Thursday, May 17, 2018

Jeffrey Sutton, 51 Imperfect Solutions: States and the Making of American Constitutional Law

Sandy Levinson

The Oxford University Press has just published an interesting new book, 51 Imperfect Solutions:  States and the Making of American Constitutional Law, by Sixth Circuit Court of Appeals Judge Jeffrey S. Sutton.  He is an extremely thoughtful conservative judge; among other things, his opinion upholding the Affordable Care Act is by far the best of the judicial opinions that wrestled with the constitutional issues purportedly surrounding its passage.  It is a measure of the degree of ideological polarization that this opinion almost certainly accounts for his being left off the lists compiled by the Heritage Foundation and Federalist Society of desirable Supreme Court appointees. (And, of course, political liberals are presumably unhappy with his well-written opinion upholding Ohio’s law barring same-sex marriage, based on judicial restraint arguments, which was overturned in Obergefell.)  

Sutton had been Ohio’s solicitor general prior to his appointment to the Sixth Circuit.  He has long been a serious devotee of federalism, and his book is a superb overview of the various ways that the 50 states have often served, for good as well as for ill, as “laboratories of experimentation” with regard a number of important areas involving especially civil liberties. At a time when political liberals are busy rediscovering the benefits of federalism, the book is especially timely and interesting.  (If I have a criticism of the book, it is only that, like most inquiries into contemporary constitutional law in the US, it focuses almost exclusively on rights and doesn’t go into the structural aspects of constitutional design where state constitutions are pervasively and importantly different.  Consider, for examples, that we simply wouldn’t be having the sterile conversations about Robert Mueller and the “unitary executive” were we discussing the 95% of American states where the state’s attorney general is in no sense under the domain of the governor.)  But Sutton offers consistently interesting discussions of the material that he has chosen to write about.  

It is not surprising that the back cover includes enthusiastic blurbs from across the political spectrum.  Part of this is a tribute to Jeffrey Sutton himself, whom I know personally to be an unusually thoughtful and trustworthy person.  But, as suggested above, it is also attributable to the fact that contemporary debates about the US Constitution feature a fair amount of what Jack Balkin calls “ideological drift.”  It is, after all, contemporary liberals who are inclined to condemn the “commandeering” of state officials to enforce Draconian national anti-immigrant laws, while many conservatives who otherwise pretend to valorize local autonomy seem to believe that ICE should reign supreme.  And there are a number of areas in which state supreme courts have been considerably more innovative than the contemporary Supreme Court.  See, for example, his chapter on school finance litigation, where one realizes that Rodriguez was in no serious sense the "last word" on the constitutional legitimacy of school financing systems--it's simply that we now know the relevant constitutions are state constitutions and not the national counterpart.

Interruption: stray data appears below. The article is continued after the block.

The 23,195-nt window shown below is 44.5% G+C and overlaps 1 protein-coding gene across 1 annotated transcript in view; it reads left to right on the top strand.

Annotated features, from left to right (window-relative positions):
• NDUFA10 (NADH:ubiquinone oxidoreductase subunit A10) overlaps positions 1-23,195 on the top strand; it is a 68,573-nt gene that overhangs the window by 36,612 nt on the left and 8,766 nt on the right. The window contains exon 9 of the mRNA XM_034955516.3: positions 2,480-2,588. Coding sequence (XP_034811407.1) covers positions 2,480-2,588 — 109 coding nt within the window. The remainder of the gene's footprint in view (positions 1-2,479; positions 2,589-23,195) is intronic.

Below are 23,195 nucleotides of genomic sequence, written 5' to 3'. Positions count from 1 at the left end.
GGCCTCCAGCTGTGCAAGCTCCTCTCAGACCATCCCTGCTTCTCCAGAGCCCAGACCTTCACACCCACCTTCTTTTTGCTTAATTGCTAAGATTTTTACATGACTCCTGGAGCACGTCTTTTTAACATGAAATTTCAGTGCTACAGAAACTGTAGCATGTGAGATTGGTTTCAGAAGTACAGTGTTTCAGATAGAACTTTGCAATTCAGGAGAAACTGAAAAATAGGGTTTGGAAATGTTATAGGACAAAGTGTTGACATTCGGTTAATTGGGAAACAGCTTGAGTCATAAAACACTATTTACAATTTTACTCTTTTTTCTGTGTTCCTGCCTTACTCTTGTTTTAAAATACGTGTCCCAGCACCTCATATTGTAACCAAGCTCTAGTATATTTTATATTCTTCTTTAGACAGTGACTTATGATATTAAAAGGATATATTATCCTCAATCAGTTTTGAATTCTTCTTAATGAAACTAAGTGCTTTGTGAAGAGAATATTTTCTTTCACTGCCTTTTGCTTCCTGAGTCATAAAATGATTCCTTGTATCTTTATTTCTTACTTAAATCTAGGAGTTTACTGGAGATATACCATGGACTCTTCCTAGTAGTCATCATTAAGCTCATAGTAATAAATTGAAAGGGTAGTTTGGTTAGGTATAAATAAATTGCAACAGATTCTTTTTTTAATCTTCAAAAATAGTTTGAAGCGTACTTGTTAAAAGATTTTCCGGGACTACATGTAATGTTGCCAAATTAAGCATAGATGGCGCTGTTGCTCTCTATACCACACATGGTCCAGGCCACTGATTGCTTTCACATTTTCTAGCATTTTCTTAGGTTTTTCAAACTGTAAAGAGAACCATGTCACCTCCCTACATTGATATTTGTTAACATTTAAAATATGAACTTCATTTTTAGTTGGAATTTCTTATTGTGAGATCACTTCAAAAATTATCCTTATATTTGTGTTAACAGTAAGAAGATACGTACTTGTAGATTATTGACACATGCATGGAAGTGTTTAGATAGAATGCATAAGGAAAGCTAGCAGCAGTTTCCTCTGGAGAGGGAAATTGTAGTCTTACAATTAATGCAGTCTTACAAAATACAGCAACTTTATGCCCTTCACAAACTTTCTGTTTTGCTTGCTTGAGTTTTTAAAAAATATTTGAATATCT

In any event, this would be an excellent book to include among gifts to graduating seniors (and others) who are interested in the American constitutional order.  Sutton writes extremely well; his book is accessible to one and all.  I agree with Laurence Tribe, who writes that “It’s one of those books that lawyers and non-lawyers alike will benefit from.” One doesn’t have to buy into the metaphysics of “state sovereignty” or extravagant views of the Tenth Amendment in order to realize that American states (and their constitutions) are both interesting and important and deserve far more attention than they receive particularly from elite legal academics.  This book could make a real difference in generating new and valuable conversations. 

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